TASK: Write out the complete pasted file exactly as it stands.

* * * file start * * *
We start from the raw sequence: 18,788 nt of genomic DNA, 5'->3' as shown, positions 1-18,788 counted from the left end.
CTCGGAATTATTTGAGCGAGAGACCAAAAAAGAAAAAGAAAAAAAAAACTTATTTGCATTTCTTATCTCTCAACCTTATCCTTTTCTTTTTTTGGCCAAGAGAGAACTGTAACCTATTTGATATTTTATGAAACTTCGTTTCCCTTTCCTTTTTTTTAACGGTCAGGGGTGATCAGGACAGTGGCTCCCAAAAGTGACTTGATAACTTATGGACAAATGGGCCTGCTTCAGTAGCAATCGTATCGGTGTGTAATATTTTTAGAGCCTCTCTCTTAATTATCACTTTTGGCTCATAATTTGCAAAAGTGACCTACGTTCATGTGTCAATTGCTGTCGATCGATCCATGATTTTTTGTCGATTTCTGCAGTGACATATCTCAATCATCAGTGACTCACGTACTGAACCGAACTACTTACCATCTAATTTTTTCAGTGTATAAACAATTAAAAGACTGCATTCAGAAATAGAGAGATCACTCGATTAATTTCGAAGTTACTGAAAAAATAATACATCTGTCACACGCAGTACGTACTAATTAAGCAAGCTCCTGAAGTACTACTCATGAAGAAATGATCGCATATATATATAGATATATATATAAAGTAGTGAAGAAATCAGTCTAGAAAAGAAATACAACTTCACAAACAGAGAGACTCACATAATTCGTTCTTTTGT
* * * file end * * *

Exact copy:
We start from the raw sequence: 18,788 nt of genomic DNA, 5'->3' as shown, positions 1-18,788 counted from the left end.
CTCGGAATTATTTGAGCGAGAGACCAAAAAAGAAAAAGAAAAAAAAAACTTATTTGCATTTCTTATCTCTCAACCTTATCCTTTTCTTTTTTTGGCCAAGAGAGAACTGTAACCTATTTGATATTTTATGAAACTTCGTTTCCCTTTCCTTTTTTTTAACGGTCAGGGGTGATCAGGACAGTGGCTCCCAAAAGTGACTTGATAACTTATGGACAAATGGGCCTGCTTCAGTAGCAATCGTATCGGTGTGTAATATTTTTAGAGCCTCTCTCTTAATTATCACTTTTGGCTCATAATTTGCAAAAGTGACCTACGTTCATGTGTCAATTGCTGTCGATCGATCCATGATTTTTTGTCGATTTCTGCAGTGACATATCTCAATCATCAGTGACTCACGTACTGAACCGAACTACTTACCATCTAATTTTTTCAGTGTATAAACAATTAAAAGACTGCATTCAGAAATAGAGAGATCACTCGATTAATTTCGAAGTTACTGAAAAAATAATACATCTGTCACACGCAGTACGTACTAATTAAGCAAGCTCCTGAAGTACTACTCATGAAGAAATGATCGCATATATATATAGATATATATATAAAGTAGTGAAGAAATCAGTCTAGAAAAGAAATACAACTTCACAAACAGAGAGACTCACATAATTCGTTCTTTTGT